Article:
The tomb and its surroundings would occupy the most prominent site in the entire kingdom, a mountain-top holy since human memory; it would be the goal of religious processions and the site of monthly and annual celebrations; and it would be worthy to be what Antiochus intended: "the common throne room of all the gods."
That was two thousand years ago. What effect might the passage of that time have had on King Antiochus' grandiose conception? How would Western eyes today see the common throne room of all the gods? What could be the spirit of such a place in modern, secular Turkey? It was to answer these questions that we set out last fall to climb Nemrud Dagh, the center and highest point of the kingdom of Commagene and of the modern province of Adiyaman.
Airplane and bus brought us to Adiyaman town, a journey of several hours from Istanbul. En route we examined the list of modern-day visitors to King Antiochus' kingdom and to his 7000-foot mountain.
One of the earliest was Captain Helmuth von Moltke, a young German army captain seconded to the Ottoman imperial forces in 1838. By raft and on horseback von Moltke crisscrossed south-central Turkey on a reconnaissance mission during which he used Nemrud Dagh's bright, symmetrical peak as a triangulation point. But it was not until 1878, a full 40 years later, that a road engineer named Sester climbed the mountain and returned to the Berlin Academy of Sciences with an awed report that spurred Germany to investigate and then announce to the modern world the hierothesion atop Nemrud Dagh.
The world, as it happened, was not terribly interested and a further 50 years of neglect followed. Theologians, epigraphers and astronomers did some work on the discovery, but most seem to have relied exclusively on the descriptions published by the Germans—and by Osman Hamdi Bey, father of Turkish archaeology—in the 1880's and '90's. But at last, in 1952, a young American archaeologist, Theresa Goell, decided to undertake a new and thorough exploratory investigation of the mountain-top, an investigation that only now, more than 20 years later, is winding up. It had provided us with most of the background for our visit. Miss Goell has thoroughly mined the investigative and speculative riches of the Nemrud Dagh complex, and last summer she began a new campaign of "several seasons" to rebuild the site as King Antiochus left it.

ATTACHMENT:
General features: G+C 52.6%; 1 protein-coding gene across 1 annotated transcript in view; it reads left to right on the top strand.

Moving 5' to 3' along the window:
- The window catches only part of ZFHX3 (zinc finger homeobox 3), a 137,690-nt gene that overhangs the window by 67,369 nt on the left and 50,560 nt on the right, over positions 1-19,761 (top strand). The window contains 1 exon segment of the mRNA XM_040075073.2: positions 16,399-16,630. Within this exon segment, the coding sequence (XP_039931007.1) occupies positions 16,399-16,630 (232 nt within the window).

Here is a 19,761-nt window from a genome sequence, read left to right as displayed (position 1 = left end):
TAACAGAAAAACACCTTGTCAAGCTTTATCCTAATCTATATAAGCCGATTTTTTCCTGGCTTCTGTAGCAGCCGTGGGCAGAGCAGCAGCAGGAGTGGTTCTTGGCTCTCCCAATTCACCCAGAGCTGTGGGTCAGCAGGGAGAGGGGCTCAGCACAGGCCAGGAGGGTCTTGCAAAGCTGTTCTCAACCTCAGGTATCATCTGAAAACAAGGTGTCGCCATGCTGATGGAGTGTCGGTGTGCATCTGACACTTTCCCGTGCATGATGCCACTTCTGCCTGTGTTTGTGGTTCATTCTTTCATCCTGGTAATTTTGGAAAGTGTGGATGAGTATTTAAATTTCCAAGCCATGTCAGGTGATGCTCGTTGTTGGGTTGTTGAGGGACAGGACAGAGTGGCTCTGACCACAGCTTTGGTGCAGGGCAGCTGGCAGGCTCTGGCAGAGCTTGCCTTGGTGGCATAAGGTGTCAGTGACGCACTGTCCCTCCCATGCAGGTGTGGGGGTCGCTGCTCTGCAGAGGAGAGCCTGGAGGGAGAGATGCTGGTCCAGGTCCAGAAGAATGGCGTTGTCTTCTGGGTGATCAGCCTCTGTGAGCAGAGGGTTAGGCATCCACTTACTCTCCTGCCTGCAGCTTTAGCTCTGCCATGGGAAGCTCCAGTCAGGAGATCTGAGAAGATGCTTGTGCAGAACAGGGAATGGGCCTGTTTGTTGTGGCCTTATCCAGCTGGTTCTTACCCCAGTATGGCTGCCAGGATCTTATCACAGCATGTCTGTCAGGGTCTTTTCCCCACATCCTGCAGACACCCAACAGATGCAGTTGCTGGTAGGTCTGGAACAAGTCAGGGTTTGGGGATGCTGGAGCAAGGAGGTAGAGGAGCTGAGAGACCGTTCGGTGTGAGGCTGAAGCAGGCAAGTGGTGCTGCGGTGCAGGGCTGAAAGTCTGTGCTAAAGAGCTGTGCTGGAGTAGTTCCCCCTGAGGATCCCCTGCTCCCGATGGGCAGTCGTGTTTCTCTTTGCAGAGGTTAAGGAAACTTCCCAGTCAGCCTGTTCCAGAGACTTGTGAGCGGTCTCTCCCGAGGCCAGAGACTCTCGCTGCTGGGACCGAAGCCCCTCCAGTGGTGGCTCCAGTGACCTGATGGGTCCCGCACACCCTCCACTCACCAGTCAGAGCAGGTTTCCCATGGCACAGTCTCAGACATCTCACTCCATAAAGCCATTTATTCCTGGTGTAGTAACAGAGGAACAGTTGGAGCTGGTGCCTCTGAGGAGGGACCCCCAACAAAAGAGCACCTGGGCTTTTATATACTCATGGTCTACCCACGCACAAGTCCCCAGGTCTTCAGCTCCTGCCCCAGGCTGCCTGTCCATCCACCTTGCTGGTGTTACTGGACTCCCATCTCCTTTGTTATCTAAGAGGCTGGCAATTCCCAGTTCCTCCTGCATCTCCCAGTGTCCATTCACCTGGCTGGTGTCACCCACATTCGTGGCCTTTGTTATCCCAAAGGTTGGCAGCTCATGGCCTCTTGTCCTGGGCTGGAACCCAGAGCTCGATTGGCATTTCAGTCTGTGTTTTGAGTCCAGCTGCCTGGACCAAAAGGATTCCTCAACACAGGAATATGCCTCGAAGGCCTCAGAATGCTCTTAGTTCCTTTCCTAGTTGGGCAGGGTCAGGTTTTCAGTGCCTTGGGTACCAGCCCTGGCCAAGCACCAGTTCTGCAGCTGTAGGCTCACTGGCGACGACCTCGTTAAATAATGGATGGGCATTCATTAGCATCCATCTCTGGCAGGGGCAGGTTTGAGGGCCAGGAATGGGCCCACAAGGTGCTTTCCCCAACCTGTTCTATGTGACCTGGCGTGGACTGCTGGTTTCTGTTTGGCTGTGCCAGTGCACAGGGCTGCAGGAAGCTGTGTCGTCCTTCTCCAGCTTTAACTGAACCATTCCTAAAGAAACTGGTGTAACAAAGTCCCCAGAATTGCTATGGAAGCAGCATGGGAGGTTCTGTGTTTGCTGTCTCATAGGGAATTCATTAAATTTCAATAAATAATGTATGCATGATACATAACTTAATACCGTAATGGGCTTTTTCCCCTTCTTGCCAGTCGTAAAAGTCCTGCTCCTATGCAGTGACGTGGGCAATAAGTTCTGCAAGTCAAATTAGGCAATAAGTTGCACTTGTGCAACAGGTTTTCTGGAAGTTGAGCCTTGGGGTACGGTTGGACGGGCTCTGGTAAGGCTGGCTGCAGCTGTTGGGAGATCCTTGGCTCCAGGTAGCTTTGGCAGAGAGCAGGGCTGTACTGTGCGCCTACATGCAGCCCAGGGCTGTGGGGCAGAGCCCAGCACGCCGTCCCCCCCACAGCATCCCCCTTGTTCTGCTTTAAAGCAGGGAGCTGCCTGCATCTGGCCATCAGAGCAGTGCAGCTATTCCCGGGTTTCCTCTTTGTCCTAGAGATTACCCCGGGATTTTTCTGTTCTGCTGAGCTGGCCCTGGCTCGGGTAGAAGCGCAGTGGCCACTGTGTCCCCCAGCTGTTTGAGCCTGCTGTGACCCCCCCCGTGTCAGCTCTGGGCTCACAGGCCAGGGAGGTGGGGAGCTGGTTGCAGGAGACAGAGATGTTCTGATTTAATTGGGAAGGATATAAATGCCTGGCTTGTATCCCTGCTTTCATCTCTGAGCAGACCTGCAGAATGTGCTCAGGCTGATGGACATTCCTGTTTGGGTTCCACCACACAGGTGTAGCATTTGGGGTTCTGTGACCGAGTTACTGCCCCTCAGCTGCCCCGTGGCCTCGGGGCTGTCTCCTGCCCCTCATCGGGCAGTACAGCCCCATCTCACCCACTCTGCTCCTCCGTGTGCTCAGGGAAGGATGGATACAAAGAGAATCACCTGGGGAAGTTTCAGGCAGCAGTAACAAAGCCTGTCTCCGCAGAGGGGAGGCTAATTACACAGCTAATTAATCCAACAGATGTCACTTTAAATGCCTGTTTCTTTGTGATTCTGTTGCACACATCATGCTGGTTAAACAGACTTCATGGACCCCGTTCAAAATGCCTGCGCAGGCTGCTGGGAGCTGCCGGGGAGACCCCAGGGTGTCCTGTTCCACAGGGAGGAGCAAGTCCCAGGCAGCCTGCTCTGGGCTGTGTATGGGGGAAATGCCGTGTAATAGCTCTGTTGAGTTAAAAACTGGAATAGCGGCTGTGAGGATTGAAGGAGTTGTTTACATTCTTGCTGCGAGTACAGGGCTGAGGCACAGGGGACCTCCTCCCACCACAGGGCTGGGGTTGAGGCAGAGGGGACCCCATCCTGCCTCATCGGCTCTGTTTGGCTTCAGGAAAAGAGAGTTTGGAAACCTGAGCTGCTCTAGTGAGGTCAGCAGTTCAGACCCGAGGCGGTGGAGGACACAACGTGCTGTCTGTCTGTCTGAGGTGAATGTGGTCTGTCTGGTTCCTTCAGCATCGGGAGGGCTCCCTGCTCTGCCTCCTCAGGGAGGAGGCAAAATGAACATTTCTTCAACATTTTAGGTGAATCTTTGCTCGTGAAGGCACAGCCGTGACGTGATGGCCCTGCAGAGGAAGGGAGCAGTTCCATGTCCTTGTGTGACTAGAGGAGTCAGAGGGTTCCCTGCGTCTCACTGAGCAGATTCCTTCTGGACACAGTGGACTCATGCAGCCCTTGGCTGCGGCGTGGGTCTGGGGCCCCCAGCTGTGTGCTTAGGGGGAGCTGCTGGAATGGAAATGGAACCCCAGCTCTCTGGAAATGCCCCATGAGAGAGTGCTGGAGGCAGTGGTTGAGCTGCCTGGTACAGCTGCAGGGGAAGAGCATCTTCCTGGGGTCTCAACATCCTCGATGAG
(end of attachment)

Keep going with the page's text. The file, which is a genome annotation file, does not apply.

Months of cruel drought had left Adiyaman dusty and scorched when we arrived. The town's chief virtue in our eyes was that one could hire a jeep there for the remaining section of the trip to Nemrud Dagh—a four-to-six-hour odyssey that we would undertake the next morning. In the meantime we found a hotel that rejoiced in the name of Wideawake—Uyanik in Turkish—whose owner took us thoroughly and competently in hand, proposing a schedule, arranging transport and recommending a restaurant.
In the morning we met driver Davrish and his jeep, both of them stocky and capable-looking, and both radiating a battered verve that somehow inspired confidence. Our route took us through some of Turkey's most remarkable scenery: dusty and all but treeless, violet and buff in color, yet, despite the drought, grimly determined to be productive: wheat stalks almost outnumbered the stones in the fields, and rare groves of pollarded oaks held goat-fodder in their branches above the level of the coming winter snows. Where a stream or ditch held water, a burst of vivid, almost violent, green reminded us of how Strabo had seen this land centuries ago and always, as we drove, Nemrud Dagh's white conical peak showed in the far distance. So symmetrical is the mountain's rounded cone that its apparent shape remained unchanged even while our angle of view shifted 45 degrees during the morning.
We rolled on through heat so intense that the air almost vibrated with it, past dun-colored villages so well built into their hillsides that only the black doorways and the stone rollers on their roofs betrayed human occupancy. Powered by four wheels, but often driving on only two, we twisted downward to the bed of the Nymphaios River (now called the Kahta Cayi). Davrish chose to ford it just below a Roman bridge, filling the simmering radiator and stripping for a swim himself in midstream.